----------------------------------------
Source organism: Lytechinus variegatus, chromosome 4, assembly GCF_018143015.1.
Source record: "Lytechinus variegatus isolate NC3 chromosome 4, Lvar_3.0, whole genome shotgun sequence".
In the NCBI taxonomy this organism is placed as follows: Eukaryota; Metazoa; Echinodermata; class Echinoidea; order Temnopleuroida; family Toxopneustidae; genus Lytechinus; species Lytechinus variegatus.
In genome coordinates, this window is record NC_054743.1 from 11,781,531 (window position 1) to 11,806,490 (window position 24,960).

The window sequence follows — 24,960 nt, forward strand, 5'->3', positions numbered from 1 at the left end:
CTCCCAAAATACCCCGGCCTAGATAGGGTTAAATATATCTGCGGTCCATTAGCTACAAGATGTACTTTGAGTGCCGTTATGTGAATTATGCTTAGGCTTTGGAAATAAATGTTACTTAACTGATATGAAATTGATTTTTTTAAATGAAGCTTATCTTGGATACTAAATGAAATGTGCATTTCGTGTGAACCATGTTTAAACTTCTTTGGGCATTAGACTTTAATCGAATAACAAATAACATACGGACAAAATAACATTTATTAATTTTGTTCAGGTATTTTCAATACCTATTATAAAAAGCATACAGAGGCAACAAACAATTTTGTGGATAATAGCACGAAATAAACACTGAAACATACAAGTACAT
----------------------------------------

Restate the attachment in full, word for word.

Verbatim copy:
Source organism: Lytechinus variegatus, chromosome 4, assembly GCF_018143015.1.
Source record: "Lytechinus variegatus isolate NC3 chromosome 4, Lvar_3.0, whole genome shotgun sequence".
In the NCBI taxonomy this organism is placed as follows: Eukaryota; Metazoa; Echinodermata; class Echinoidea; order Temnopleuroida; family Toxopneustidae; genus Lytechinus; species Lytechinus variegatus.
In genome coordinates, this window is record NC_054743.1 from 11,781,531 (window position 1) to 11,806,490 (window position 24,960).

The window sequence follows — 24,960 nt, forward strand, 5'->3', positions numbered from 1 at the left end:
CTCCCAAAATACCCCGGCCTAGATAGGGTTAAATATATCTGCGGTCCATTAGCTACAAGATGTACTTTGAGTGCCGTTATGTGAATTATGCTTAGGCTTTGGAAATAAATGTTACTTAACTGATATGAAATTGATTTTTTTAAATGAAGCTTATCTTGGATACTAAATGAAATGTGCATTTCGTGTGAACCATGTTTAAACTTCTTTGGGCATTAGACTTTAATCGAATAACAAATAACATACGGACAAAATAACATTTATTAATTTTGTTCAGGTATTTTCAATACCTATTATAAAAAGCATACAGAGGCAACAAACAATTTTGTGGATAATAGCACGAAATAAACACTGAAACATACAAGTACAT